Health care act compliance critical for nursing homes

January 21, 2011
| By Pete Daly |
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Before PPACA, the government just made suggestions to nursing homes on how they should prove they are in compliance with Medicare and Medicaid programs. But under the Patient Protection and Affordable Care Act passed last year, the clock is running on preparation of compliance programs: They must be in place at every nursing home by March 2013.

“It takes what has previously been advisory” suggestions for a compliance plan “and is making them mandatory,” said John Lichtenberg, an attorney at Rhoades McKee who practices health law.

Lichtenberg noted that the Office of Inspector General at the Department of Health & Human Services first issued guidance in 2000 for nursing and skilled nursing facilities that must comply with Medicare and Medicaid regulations, and later updated it with more detail in 2008. But those were still just suggestions on how to prove they comply.

PPACA specifically mandates that nursing home facilities establish and implement a Compliance and Ethics Program within three years after the act was signed into law by President Obama on March 23, 2010. The statute includes reference to several factors that should be part of a compliance plan, but it also stipulates that HHS Secretary Kathleen Sebelius “shall” issue specific regulations within two years; she now has 14 months left to do so. One year after those regulations come out, every nursing home involved with Medicare/Medicaid will have to have its plan in place.

“My suspicion is that what you will see coming out in regulatory form will be something very similar to the guidance” that was already released in 2000 and 2008 by the OIG, said Lichtenberg.

A compliance program is supposed to reduce the risk of a nursing home either intentionally or unintentionally violating Medicare/Medicaid regulations, which could result in criminal, civil or administrative actions.

“These are going to be rather lengthy documents,” said Lichtenberg. “It’s more than simply having your lawyer or your advisor sit down and type up a plan.”

The federal government, he said, has already emphasized that every Compliance and Ethics Program must be implemented with “commitment at the top to it,” and driven down through the entire organization. Implementation must include “deliberate training programs” for the nursing home employees “who are actually doing the work” that could result in erroneous coding or erroneous billing.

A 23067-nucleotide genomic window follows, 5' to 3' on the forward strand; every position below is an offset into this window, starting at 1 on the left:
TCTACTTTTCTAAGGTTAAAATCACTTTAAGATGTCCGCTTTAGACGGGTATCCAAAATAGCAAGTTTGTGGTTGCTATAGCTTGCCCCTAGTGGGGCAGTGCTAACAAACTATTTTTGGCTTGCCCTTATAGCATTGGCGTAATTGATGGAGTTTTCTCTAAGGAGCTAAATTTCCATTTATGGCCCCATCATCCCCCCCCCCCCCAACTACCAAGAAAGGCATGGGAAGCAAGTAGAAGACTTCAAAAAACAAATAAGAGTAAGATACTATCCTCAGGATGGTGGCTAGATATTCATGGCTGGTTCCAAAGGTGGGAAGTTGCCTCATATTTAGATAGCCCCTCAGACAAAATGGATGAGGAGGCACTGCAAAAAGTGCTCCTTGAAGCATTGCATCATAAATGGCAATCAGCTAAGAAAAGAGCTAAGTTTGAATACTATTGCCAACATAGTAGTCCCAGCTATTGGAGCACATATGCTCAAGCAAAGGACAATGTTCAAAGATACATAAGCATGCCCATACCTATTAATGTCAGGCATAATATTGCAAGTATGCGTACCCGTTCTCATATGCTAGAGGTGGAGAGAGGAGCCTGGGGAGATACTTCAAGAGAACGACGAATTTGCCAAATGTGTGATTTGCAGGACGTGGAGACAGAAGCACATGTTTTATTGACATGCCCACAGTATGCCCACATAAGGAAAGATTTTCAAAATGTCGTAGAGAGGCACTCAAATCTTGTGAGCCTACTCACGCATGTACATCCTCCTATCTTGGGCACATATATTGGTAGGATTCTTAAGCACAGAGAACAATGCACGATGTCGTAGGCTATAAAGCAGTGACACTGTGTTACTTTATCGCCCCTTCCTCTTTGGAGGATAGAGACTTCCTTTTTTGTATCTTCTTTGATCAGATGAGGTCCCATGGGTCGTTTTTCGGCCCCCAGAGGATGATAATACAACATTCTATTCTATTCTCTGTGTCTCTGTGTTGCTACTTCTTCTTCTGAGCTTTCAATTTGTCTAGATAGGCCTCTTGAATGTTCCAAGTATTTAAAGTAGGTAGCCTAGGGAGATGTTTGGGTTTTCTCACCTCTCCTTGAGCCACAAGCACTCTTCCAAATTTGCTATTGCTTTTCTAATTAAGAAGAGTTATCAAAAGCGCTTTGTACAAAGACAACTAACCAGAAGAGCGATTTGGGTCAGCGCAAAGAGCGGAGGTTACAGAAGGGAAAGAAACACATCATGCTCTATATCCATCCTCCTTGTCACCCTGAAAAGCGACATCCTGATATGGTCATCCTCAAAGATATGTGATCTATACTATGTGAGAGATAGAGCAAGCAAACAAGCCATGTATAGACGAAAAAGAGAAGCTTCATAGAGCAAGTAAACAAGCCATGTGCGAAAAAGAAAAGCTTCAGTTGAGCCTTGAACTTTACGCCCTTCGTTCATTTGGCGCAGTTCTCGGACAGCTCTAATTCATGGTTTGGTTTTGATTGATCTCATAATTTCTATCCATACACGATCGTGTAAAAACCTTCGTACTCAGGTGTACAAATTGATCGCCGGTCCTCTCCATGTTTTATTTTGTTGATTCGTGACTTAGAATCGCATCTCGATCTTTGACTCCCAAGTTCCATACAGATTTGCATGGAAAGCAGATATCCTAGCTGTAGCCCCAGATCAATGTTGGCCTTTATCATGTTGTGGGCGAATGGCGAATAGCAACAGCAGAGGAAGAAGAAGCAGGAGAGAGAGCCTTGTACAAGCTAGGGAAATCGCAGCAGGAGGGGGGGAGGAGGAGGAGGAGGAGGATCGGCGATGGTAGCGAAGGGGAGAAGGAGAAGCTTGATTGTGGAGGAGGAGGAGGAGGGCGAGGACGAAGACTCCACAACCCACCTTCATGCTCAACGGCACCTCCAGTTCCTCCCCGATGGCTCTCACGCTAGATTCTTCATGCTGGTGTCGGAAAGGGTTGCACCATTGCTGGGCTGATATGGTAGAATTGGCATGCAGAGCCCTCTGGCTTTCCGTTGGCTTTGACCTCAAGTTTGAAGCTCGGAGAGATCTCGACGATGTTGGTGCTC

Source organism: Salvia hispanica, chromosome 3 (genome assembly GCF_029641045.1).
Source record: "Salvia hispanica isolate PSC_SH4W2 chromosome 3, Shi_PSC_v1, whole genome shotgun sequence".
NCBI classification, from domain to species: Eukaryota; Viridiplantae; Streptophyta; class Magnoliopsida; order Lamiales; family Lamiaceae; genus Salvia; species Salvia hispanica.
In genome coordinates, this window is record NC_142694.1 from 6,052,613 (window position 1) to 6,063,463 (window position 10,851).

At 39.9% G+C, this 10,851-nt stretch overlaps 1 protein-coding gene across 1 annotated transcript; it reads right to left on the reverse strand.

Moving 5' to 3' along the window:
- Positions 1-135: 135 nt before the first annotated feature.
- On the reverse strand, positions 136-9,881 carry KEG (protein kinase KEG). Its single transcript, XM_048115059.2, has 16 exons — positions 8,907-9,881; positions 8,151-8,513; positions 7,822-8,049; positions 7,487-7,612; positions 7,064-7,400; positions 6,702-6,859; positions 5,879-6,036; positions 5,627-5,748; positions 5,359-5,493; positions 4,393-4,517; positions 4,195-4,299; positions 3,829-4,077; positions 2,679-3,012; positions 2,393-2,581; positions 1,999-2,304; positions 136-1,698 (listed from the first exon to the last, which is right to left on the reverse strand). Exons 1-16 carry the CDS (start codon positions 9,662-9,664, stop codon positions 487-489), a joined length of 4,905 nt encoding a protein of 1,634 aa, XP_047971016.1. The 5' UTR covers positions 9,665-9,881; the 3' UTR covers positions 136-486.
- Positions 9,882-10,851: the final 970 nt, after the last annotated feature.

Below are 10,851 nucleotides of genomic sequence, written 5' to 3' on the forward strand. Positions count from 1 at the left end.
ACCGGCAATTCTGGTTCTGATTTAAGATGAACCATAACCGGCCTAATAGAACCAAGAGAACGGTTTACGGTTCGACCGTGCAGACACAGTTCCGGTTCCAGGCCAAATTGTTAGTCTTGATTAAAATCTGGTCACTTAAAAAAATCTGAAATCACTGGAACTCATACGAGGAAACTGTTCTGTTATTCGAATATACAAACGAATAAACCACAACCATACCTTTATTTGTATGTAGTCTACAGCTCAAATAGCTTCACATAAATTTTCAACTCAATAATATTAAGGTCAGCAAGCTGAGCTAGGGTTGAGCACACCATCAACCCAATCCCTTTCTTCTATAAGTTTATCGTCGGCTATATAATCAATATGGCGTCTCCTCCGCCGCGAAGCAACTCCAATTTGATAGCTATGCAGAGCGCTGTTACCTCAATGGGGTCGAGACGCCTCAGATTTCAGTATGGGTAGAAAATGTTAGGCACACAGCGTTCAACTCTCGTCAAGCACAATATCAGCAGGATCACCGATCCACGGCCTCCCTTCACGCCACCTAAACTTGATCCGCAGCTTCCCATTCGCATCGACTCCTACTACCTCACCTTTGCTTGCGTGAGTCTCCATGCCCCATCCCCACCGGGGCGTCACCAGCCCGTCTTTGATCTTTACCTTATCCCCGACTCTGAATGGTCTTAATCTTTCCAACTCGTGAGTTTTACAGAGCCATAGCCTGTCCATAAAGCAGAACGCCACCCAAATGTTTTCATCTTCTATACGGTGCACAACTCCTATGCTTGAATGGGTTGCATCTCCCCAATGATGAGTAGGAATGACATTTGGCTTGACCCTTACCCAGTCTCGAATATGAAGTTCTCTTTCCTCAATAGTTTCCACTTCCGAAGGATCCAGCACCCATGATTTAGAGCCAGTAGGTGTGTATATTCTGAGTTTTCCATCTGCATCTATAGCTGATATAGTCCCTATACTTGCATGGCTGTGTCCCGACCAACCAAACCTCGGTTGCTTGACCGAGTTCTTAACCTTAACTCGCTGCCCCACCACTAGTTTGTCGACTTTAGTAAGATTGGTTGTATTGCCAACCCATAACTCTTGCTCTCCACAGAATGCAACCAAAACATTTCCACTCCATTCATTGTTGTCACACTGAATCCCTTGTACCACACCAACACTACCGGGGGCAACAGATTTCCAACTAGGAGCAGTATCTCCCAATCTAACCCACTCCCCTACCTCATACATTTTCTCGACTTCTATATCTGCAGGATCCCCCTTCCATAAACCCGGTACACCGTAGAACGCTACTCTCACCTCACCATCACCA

There must also be implemented (if not already in place) appropriate quality programs “to make sure residents are getting the care and treatment they are supposed to, and that is required to be given to them under the Medicare/Medicaid regulations.”

Each organization will need to have an ongoing process for evaluating its compliance with the regulations, which will include internal auditing.

When an nursing home finds out it has not been in compliance, it must have in place prescribed steps it will undertake to not merely correct the problem but also to determine why it happened, who was responsible and what corrective actions will be taken. Those could include staff training, disciplinary action and even discharge of those responsible, said Lichtenberg.

Nursing homes also must make “timely and appropriate disclosures” to government officials when the organization discovers it has been billing Medicare/Medicaid improperly, and then make repayment.

If the organization does not follow the letter of the law, he said, the resulting penalties upon discovery are “pretty severe.”

There is a “relatively low level of intent” required to get a nursing home into hot water when inappropriate payments from Medicare/Medicaid are discovered, said Lichtenberg.

According to the U.S. Government Accountability Office, in FY2009 there were a total of 15,923 nursing homes in America, 1,175 hospital-based and the remainder independent, stand-alone facilities. Sixty-eight percent of nursing homes are for-profit.